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Inicio Gastroenterología y Hepatología (English Edition) COVID-19: A pandemic of values
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Vol. 43. Issue 6.
Pages 329-330 (June - July 2020)
Vol. 43. Issue 6.
Pages 329-330 (June - July 2020)
Letter to the Editor
DOI: 10.1016/j.gastre.2020.06.001
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COVID-19: A pandemic of values
COVID-19: Una pandemia de valores
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Antoni Castells
Servicio de Gastroenterología, Hospital Clínic de Barcelona, IDIBAPS, CIBERehd, Universitat de Barcelona, Barcelona, Spain
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Dear Editor,

I do not believe it is an exaggeration to say that this is the worst health crisis that my generation — and, I hope, the generations to come — will ever experience. Never before has such a cloud of dread hung over our efforts to provide care and threatened the rationality of our actions. Although we remain uncertain whether the worst of the COVID-19 pandemic is behind us, we have little doubt that it will bring about enormous changes with respect to health, economics, society and culture. Perhaps only the AIDS epidemic, which struck as I was completing my studies, can be compared to what we are presently enduring. The current epidemic is unfolding far more swiftly, perhaps as a sign of the fast pace and immediacy of the times.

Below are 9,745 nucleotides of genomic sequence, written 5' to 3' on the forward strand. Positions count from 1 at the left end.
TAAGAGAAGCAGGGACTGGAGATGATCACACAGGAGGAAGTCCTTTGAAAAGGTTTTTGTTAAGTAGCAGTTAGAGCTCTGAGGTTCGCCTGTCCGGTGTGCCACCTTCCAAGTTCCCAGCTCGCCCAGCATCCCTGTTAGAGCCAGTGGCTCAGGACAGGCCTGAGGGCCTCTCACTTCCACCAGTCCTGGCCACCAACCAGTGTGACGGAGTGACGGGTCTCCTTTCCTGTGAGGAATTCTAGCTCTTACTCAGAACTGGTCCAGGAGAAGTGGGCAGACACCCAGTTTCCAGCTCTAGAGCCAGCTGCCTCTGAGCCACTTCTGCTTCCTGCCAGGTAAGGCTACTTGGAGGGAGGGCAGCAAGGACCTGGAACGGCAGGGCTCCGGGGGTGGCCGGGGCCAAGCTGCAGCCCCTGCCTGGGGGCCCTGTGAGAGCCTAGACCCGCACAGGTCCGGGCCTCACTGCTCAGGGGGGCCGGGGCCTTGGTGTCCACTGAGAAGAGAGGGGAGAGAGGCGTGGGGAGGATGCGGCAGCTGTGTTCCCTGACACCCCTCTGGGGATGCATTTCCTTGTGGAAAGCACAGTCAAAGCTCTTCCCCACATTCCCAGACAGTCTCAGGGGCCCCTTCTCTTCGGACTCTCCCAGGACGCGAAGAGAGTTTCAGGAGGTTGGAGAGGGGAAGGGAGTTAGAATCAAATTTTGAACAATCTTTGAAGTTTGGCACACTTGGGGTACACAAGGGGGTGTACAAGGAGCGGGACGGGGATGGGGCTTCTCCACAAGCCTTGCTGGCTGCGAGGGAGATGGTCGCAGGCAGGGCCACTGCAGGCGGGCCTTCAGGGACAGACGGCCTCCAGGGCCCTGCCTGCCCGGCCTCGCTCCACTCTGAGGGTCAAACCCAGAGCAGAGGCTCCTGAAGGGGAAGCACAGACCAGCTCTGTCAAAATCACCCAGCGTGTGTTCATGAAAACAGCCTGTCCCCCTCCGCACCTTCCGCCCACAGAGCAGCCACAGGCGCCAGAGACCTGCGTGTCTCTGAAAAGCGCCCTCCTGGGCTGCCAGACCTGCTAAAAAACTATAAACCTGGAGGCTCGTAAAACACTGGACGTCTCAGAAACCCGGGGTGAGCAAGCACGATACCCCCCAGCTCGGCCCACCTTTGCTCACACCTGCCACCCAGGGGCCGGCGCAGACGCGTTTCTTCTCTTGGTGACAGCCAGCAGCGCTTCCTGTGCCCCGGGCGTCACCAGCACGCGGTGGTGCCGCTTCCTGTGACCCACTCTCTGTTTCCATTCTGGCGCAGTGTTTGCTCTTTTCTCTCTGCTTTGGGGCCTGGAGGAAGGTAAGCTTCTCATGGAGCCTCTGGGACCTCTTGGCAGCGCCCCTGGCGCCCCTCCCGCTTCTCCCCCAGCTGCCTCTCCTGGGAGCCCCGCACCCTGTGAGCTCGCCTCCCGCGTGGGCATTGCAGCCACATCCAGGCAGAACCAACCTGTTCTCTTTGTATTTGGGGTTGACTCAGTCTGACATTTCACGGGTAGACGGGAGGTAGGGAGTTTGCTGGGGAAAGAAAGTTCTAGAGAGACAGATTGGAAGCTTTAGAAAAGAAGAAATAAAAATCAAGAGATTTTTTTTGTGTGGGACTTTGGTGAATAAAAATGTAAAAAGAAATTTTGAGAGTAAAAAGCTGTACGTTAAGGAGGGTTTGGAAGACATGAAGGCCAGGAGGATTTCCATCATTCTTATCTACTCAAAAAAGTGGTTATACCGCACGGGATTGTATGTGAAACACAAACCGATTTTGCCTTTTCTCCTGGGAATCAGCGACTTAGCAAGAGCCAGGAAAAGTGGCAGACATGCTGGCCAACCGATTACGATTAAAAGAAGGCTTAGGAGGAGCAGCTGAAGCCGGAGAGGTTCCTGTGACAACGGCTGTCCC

From a professional point of view, I am not aware any more hectic circumstances than those under which we have found ourselves since late February. That was so recent, yet such a long time ago. As medical director of a tertiary hospital, I have had a unique vantage point from which to witness the transformation of a healthcare model that is undoubtedly unprepared to adapt to exceptional circumstances. Although we do not have a say in many of our experiences, we do have a responsibility to learn from them in order to improve and to pass on our learning.